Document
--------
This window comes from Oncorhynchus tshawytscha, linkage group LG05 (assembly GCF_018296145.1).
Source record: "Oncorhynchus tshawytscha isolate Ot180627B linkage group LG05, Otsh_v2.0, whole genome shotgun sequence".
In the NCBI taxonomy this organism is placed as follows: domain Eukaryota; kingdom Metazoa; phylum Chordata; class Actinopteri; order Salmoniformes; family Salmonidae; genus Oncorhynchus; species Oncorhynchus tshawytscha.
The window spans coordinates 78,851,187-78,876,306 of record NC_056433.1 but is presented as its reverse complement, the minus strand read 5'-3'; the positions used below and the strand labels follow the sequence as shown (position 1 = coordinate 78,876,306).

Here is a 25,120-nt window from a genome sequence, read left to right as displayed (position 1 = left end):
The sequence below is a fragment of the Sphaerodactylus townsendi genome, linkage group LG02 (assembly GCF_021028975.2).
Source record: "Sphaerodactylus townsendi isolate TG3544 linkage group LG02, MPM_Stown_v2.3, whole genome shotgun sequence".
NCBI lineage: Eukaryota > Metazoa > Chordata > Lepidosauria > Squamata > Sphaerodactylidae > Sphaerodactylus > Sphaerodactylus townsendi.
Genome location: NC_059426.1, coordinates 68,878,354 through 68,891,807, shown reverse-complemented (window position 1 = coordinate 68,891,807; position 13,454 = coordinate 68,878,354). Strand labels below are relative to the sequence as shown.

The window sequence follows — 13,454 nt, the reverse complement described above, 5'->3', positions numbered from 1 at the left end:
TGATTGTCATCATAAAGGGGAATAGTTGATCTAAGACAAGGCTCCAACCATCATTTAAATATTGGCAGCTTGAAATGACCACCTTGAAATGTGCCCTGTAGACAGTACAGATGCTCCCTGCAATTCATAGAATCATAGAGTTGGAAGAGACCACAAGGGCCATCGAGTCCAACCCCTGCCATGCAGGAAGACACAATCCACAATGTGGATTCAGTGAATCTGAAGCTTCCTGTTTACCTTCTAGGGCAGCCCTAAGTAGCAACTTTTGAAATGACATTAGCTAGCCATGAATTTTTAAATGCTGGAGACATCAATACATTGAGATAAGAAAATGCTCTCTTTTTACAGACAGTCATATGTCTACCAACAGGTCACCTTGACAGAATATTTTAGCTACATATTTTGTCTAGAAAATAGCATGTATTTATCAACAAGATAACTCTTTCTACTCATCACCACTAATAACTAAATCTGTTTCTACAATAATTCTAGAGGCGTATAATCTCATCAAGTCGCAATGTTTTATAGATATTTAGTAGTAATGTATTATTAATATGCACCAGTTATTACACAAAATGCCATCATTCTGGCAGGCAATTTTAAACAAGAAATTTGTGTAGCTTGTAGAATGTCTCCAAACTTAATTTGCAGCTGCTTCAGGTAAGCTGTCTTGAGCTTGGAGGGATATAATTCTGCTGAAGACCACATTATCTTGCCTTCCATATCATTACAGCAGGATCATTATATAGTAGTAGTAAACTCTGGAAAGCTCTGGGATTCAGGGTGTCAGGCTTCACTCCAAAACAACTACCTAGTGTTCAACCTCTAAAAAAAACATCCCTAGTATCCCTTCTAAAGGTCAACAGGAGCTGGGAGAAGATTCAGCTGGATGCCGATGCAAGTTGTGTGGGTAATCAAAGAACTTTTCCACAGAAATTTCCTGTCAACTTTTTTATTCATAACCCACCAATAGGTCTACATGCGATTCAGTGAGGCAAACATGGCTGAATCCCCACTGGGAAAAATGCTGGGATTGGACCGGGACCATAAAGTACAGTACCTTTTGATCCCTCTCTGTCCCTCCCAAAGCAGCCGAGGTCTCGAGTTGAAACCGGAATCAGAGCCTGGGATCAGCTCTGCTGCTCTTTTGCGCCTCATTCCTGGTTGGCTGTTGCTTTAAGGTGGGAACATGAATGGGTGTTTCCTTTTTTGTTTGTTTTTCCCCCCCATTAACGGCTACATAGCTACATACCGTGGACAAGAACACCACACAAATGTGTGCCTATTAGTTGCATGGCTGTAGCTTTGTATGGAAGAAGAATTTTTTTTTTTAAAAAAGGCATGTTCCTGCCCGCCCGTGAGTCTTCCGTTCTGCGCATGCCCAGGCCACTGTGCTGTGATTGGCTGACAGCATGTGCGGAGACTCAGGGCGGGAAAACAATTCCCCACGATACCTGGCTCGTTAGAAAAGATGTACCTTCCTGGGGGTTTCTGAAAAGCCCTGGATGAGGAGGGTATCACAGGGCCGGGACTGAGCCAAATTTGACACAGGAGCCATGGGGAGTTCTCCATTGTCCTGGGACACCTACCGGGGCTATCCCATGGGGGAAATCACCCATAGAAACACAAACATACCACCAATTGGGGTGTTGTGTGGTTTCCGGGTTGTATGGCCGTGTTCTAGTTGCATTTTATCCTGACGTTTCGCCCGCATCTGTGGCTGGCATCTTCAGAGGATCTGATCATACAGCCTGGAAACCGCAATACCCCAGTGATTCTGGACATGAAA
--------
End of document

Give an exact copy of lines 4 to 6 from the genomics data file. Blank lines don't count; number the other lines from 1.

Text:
The window spans coordinates 78,851,187-78,876,306 of record NC_056433.1 but is presented as its reverse complement, the minus strand read 5'-3'; the positions used below and the strand labels follow the sequence as shown (position 1 = coordinate 78,876,306).

Here is a 25,120-nt window from a genome sequence, read left to right as displayed (position 1 = left end):
The sequence below is a fragment of the Sphaerodactylus townsendi genome, linkage group LG02 (assembly GCF_021028975.2).